A southwest oncology group study on the use of a human tumor cloning assay for predicting response in patients with ovarian cancer

Daniel D. Von Hoff, Richard Kronmal, Sydney E. Salmon, Judy Turner, J. B. Green, Jim S. Bonorris, Edgar L. Moorhead, Henry E. Hynes, Reginald E. Pugh, Robert J. Belt, David S. Alberts

Research output: Contribution to journalArticlepeer-review

60 Scopus citations


A total of 211 patients with epithelial ovarian cancer (168 with tumors refractory to prior chemotherapy and 43 with no prior chemotherapy) from 33 different Southwest Oncology Group institutions had their tumors sampled and specimens shipped to two central laboratories for drug‐sensitivity testing in a human tumor cloning assay. The 168 patients with a prior history of chemotherapy failure (median of four prior chemotherapeutic agents) were treated with the most effective agent(s) found in the cloning assay (23 patients), and those patients whose tumors did not form colonies in vitro or did not manifest any sensitivity to agent(s) were treated with a clinician's choice of agent(s) (101 patients). The remaining 44 of the 168 patients were not treated with chemotherapy because of deteriorating performance status or early death. The complete and partial response rate in patients treated according to assay results was 28% versus 11% for the patients treated according to clinician's choice (P = 0.03). There was no statistically significant difference in survival between the two options (6.25 versus 7 months, respectively). The 43 patients with no history of prior chemotherapy were all treated with standard combination chemotherapy, and their clinical response was compared with their in vitro sensitivity to the same agents. Overall there was a 100% true‐positive rate and 100% true‐negative rate for the seven evaluable patients. From these data the authors conclude that use of the human tumor cloning assay may increase the response rate but not the survival for selected patients with advanced chemotherapy‐refractory ovarian cancer. The study is weakened, however, by the many steps of patient selection necessitated by inadequate tumor colony formation in vitro and the inability to treat all patients (because of early death or a rapid decline in performance status). The assay does appear to be worthy of additional study for predicting response to combination chemotherapy in patients without a prior history of chemotherapy. Finally the use of central chemosensitivity testing laboratories is feasible for testing in vitro predictive assays in a cooperative group setting.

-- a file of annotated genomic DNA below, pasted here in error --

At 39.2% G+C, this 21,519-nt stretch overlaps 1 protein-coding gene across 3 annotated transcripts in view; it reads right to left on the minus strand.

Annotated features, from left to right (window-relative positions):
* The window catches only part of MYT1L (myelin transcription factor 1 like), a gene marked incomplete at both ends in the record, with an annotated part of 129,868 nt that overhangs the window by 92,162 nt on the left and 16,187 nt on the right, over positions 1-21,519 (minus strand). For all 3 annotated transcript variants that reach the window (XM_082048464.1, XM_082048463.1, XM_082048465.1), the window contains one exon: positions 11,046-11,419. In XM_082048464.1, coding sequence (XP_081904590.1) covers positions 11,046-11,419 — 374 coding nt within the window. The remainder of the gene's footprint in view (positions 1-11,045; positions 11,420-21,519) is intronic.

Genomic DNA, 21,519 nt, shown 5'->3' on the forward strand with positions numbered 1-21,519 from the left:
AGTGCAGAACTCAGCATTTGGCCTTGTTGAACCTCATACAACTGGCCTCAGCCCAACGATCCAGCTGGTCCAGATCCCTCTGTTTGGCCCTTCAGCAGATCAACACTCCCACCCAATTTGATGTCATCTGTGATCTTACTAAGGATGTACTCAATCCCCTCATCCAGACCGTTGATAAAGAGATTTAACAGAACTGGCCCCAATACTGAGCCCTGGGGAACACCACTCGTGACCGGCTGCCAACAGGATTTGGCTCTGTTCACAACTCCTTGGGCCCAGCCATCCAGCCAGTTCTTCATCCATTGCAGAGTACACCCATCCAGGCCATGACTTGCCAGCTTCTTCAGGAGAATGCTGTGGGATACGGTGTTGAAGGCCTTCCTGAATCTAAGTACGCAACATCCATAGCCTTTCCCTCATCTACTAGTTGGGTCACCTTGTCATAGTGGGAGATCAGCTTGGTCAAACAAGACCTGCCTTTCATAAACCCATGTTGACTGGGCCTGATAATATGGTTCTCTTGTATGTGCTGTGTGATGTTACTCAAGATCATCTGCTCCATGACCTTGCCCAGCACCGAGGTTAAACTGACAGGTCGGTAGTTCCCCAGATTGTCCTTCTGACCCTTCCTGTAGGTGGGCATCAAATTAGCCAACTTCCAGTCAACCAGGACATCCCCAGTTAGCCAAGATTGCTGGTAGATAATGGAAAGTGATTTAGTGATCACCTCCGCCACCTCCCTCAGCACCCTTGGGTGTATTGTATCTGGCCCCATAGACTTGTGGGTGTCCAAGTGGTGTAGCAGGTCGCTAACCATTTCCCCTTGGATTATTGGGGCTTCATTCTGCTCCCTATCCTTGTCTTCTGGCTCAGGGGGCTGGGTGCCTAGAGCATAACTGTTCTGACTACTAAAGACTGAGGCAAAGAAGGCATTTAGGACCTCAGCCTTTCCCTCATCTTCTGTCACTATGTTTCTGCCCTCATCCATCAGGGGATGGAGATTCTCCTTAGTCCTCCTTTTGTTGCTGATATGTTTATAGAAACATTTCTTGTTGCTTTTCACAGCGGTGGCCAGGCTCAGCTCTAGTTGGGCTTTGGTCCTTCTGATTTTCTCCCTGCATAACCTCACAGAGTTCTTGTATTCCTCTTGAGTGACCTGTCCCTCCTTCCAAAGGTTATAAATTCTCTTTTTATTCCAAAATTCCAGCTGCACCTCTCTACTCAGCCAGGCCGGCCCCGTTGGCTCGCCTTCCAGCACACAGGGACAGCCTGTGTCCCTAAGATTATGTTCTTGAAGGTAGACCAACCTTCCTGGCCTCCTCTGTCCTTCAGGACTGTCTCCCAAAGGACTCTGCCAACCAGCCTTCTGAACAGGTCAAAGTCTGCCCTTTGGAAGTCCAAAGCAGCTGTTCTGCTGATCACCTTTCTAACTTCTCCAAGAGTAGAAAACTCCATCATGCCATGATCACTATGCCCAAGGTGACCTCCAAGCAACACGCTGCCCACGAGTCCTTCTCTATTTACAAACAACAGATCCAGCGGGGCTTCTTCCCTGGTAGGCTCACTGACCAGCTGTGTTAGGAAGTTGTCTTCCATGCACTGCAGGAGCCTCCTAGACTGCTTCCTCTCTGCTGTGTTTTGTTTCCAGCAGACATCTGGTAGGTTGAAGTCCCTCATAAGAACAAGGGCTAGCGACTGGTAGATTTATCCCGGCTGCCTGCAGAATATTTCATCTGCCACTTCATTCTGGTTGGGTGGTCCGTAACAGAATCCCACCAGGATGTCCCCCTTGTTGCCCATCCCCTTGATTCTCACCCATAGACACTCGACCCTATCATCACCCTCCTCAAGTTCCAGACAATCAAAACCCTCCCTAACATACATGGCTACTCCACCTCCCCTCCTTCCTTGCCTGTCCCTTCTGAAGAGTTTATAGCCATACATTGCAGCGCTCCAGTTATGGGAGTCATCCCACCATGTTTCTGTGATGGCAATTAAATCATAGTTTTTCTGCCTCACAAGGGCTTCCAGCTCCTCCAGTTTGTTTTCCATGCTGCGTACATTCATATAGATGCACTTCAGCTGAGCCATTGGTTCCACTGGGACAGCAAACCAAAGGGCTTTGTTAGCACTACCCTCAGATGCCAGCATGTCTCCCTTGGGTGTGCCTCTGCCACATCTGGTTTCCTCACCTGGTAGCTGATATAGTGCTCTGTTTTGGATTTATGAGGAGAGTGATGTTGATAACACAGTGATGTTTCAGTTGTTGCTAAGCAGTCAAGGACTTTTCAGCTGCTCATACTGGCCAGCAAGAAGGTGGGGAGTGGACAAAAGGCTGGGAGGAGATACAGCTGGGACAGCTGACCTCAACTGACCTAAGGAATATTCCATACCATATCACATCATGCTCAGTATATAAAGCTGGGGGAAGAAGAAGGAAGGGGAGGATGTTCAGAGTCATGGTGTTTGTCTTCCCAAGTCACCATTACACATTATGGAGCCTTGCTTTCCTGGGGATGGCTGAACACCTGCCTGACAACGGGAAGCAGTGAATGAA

Original languageEnglish (US)
Pages (from-to)20-27
Number of pages8
Issue number1
StatePublished - Jan 1 1991
Externally publishedYes

ASJC Scopus subject areas

  • Oncology
  • Cancer Research


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